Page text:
And your weight is no different; you adapt hormonally and metabolically to dieting weight loss. And the more you restrict calories, the more weight you lose, the more your metabolism slows down. If all else is equal and you’ve remained compliant on your original plan, a plateau means that your body has adapted.

So let’s say you did everything right— with all this stuff that I just went over, you said, “Ted, I’m doing that I know how much half a cup of rice looks like on a plate, I know everything that you just said, and I’m still stuck in a plateau,” then this could be the reason, your body has adapted.

So by avoiding really strict starvation diets, in other words, you reduce the amount of adaptation and the frequency of plateaus. That’s why you don’t want to drop your calories too low. However, metabolic adaptation is unavoidable, it’s what happens. And it’s highly misunderstood as well.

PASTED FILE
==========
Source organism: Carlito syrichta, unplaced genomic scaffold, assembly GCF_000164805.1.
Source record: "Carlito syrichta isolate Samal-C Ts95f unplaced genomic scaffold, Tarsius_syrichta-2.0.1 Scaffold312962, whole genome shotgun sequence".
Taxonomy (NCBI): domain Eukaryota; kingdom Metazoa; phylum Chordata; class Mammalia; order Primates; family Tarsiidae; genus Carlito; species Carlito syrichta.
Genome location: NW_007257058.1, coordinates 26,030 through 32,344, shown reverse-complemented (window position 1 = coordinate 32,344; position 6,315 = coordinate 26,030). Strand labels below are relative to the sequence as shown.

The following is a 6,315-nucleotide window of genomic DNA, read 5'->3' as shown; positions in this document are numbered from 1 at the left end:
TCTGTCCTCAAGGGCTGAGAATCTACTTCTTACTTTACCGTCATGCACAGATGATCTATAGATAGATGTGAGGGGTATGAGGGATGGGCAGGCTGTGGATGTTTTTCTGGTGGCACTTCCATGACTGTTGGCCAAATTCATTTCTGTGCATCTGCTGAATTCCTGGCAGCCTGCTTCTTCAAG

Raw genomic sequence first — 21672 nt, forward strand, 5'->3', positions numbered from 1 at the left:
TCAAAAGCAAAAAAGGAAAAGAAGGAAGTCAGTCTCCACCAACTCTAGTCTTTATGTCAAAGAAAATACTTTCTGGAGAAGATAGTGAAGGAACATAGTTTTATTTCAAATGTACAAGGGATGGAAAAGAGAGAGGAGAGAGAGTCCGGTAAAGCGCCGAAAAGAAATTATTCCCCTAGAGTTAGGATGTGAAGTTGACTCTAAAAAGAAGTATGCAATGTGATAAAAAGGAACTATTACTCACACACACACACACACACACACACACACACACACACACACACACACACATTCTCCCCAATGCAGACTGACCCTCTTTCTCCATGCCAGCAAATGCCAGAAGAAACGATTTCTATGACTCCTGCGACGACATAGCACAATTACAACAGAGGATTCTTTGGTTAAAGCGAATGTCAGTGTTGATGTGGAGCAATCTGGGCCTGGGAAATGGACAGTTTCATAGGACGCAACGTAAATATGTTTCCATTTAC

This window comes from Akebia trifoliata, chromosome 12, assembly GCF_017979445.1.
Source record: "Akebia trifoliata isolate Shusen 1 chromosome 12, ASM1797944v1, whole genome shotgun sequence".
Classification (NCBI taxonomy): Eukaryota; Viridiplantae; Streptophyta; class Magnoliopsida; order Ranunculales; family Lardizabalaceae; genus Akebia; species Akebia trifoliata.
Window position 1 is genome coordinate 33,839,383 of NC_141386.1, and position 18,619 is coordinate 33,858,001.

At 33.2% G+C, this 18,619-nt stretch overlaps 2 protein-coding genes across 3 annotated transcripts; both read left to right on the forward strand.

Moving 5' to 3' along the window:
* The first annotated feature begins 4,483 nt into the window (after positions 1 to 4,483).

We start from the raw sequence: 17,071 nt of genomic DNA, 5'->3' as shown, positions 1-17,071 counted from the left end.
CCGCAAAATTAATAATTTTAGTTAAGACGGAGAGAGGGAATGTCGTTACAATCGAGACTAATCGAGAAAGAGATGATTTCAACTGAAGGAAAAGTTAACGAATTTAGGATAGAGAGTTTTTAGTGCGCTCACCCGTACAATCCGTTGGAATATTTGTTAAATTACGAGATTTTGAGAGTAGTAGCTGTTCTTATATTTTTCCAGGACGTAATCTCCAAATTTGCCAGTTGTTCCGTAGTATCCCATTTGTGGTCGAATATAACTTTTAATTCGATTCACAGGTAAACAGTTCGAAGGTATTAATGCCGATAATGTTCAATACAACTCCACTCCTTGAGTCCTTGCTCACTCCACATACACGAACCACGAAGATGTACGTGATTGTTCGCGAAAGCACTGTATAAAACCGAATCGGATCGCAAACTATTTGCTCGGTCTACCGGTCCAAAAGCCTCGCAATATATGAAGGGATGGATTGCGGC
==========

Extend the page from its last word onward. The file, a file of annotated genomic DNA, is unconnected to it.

So, your metabolism slows down for two reasons. The first one is that smaller people burn fewer calories than larger people. So the more weight you lose, and the lighter you get, the more your deficit shrinks, even at the same intake. So does that make sense to you?

So a 200-pound person and 150-pound person, they’re going to need a different amount of food. That’s why one size fits all diets don’t really work. But dialling in the amount of calories based in…and I’m going to tell you, by the end of this program, you’re going to learn how to do all this stuff yourself, to some degree.